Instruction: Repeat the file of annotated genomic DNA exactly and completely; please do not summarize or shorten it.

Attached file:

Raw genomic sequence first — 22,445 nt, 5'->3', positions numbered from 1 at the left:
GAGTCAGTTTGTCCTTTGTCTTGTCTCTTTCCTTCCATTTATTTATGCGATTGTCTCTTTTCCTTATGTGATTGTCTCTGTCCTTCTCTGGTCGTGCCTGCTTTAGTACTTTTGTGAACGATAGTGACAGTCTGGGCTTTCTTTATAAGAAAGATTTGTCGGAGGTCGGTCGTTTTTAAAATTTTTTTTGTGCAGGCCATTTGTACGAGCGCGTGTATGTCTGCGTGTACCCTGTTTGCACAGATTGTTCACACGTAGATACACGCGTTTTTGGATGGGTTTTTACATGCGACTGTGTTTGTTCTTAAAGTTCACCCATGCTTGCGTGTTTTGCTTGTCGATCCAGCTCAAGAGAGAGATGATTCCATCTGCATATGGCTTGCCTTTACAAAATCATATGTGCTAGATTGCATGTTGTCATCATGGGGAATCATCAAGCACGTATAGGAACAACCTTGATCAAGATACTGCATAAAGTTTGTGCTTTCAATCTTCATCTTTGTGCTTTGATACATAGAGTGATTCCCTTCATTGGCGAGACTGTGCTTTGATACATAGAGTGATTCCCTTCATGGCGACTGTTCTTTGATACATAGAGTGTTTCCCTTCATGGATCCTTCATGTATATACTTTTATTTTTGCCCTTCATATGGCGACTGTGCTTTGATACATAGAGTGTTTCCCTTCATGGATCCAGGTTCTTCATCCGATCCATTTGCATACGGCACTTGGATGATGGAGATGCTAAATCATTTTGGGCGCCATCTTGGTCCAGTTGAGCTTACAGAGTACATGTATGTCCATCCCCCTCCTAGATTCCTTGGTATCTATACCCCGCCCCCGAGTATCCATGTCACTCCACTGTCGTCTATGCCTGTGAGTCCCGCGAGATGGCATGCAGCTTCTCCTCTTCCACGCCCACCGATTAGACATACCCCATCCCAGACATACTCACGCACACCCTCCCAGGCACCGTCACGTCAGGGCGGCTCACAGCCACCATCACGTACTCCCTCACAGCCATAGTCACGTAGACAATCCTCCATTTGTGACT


Raw genomic sequence first — 22,445 nt, 5'->3', positions numbered from 1 at the left:
GAGTCAGTTTGTCCTTTGTCTTGTCTCTTTCCTTCCATTTATTTATGCGATTGTCTCTTTTCCTTATGTGATTGTCTCTGTCCTTCTCTGGTCGTGCCTGCTTTAGTACTTTTGTGAACGATAGTGACAGTCTGGGCTTTCTTTATAAGAAAGATTTGTCGGAGGTCGGTCGTTTTTAAAATTTTTTTTGTGCAGGCCATTTGTACGAGCGCGTGTATGTCTGCGTGTACCCTGTTTGCACAGATTGTTCACACGTAGATACACGCGTTTTTGGATGGGTTTTTACATGCGACTGTGTTTGTTCTTAAAGTTCACCCATGCTTGCGTGTTTTGCTTGTCGATCCAGCTCAAGAGAGAGATGATTCCATCTGCATATGGCTTGCCTTTACAAAATCATATGTGCTAGATTGCATGTTGTCATCATGGGGAATCATCAAGCACGTATAGGAACAACCTTGATCAAGATACTGCATAAAGTTTGTGCTTTCAATCTTCATCTTTGTGCTTTGATACATAGAGTGATTCCCTTCATTGGCGAGACTGTGCTTTGATACATAGAGTGATTCCCTTCATGGCGACTGTTCTTTGATACATAGAGTGTTTCCCTTCATGGATCCTTCATGTATATACTTTTATTTTTGCCCTTCATATGGCGACTGTGCTTTGATACATAGAGTGTTTCCCTTCATGGATCCAGGTTCTTCATCCGATCCATTTGCATACGGCACTTGGATGATGGAGATGCTAAATCATTTTGGGCGCCATCTTGGTCCAGTTGAGCTTACAGAGTACATGTATGTCCATCCCCCTCCTAGATTCCTTGGTATCTATACCCCGCCCCCGAGTATCCATGTCACTCCACTGTCGTCTATGCCTGTGAGTCCCGCGAGATGGCATGCAGCTTCTCCTCTTCCACGCCCACCGATTAGACATACCCCATCCCAGACATACTCACGCACACCCTCCCAGGCACCGTCACGTCAGGGCGGCTCACAGCCACCATCACGTACTCCCTCACAGCCATAGTCACGTAGACAATCCTCCATTTGTGACT